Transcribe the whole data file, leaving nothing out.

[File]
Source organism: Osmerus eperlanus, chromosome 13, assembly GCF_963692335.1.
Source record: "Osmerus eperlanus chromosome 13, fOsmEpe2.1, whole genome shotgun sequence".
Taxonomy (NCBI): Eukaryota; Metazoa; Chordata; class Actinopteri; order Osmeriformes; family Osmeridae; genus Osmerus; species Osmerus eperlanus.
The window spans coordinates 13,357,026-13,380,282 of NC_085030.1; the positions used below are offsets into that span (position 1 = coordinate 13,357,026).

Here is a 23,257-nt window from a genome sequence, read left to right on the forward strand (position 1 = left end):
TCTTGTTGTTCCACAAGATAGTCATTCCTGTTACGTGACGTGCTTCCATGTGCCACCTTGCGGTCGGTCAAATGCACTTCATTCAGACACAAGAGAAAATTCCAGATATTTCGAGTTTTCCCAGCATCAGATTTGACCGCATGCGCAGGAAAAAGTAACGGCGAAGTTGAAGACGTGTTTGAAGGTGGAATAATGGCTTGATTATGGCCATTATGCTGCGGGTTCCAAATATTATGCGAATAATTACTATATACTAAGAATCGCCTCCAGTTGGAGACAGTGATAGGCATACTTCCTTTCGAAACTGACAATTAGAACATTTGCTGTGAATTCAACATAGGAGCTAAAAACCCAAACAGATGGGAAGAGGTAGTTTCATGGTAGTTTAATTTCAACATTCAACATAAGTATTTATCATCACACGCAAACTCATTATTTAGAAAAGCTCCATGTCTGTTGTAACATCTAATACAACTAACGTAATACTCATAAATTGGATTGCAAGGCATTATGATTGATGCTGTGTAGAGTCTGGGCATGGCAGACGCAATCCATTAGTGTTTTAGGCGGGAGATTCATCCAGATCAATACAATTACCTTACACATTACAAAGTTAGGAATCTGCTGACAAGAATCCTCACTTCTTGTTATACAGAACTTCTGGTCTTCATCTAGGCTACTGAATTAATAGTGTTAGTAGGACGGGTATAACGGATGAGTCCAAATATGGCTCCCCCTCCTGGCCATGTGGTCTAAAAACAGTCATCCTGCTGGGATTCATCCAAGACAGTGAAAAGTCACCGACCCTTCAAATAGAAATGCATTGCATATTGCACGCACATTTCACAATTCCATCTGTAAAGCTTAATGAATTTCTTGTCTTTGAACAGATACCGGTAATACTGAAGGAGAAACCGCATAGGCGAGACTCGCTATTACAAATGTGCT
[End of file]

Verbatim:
Source organism: Osmerus eperlanus, chromosome 13, assembly GCF_963692335.1.
Source record: "Osmerus eperlanus chromosome 13, fOsmEpe2.1, whole genome shotgun sequence".
Taxonomy (NCBI): Eukaryota; Metazoa; Chordata; class Actinopteri; order Osmeriformes; family Osmeridae; genus Osmerus; species Osmerus eperlanus.
The window spans coordinates 13,357,026-13,380,282 of NC_085030.1; the positions used below are offsets into that span (position 1 = coordinate 13,357,026).

Here is a 23,257-nt window from a genome sequence, read left to right on the forward strand (position 1 = left end):
TCTTGTTGTTCCACAAGATAGTCATTCCTGTTACGTGACGTGCTTCCATGTGCCACCTTGCGGTCGGTCAAATGCACTTCATTCAGACACAAGAGAAAATTCCAGATATTTCGAGTTTTCCCAGCATCAGATTTGACCGCATGCGCAGGAAAAAGTAACGGCGAAGTTGAAGACGTGTTTGAAGGTGGAATAATGGCTTGATTATGGCCATTATGCTGCGGGTTCCAAATATTATGCGAATAATTACTATATACTAAGAATCGCCTCCAGTTGGAGACAGTGATAGGCATACTTCCTTTCGAAACTGACAATTAGAACATTTGCTGTGAATTCAACATAGGAGCTAAAAACCCAAACAGATGGGAAGAGGTAGTTTCATGGTAGTTTAATTTCAACATTCAACATAAGTATTTATCATCACACGCAAACTCATTATTTAGAAAAGCTCCATGTCTGTTGTAACATCTAATACAACTAACGTAATACTCATAAATTGGATTGCAAGGCATTATGATTGATGCTGTGTAGAGTCTGGGCATGGCAGACGCAATCCATTAGTGTTTTAGGCGGGAGATTCATCCAGATCAATACAATTACCTTACACATTACAAAGTTAGGAATCTGCTGACAAGAATCCTCACTTCTTGTTATACAGAACTTCTGGTCTTCATCTAGGCTACTGAATTAATAGTGTTAGTAGGACGGGTATAACGGATGAGTCCAAATATGGCTCCCCCTCCTGGCCATGTGGTCTAAAAACAGTCATCCTGCTGGGATTCATCCAAGACAGTGAAAAGTCACCGACCCTTCAAATAGAAATGCATTGCATATTGCACGCACATTTCACAATTCCATCTGTAAAGCTTAATGAATTTCTTGTCTTTGAACAGATACCGGTAATACTGAAGGAGAAACCGCATAGGCGAGACTCGCTATTACAAATGTGCT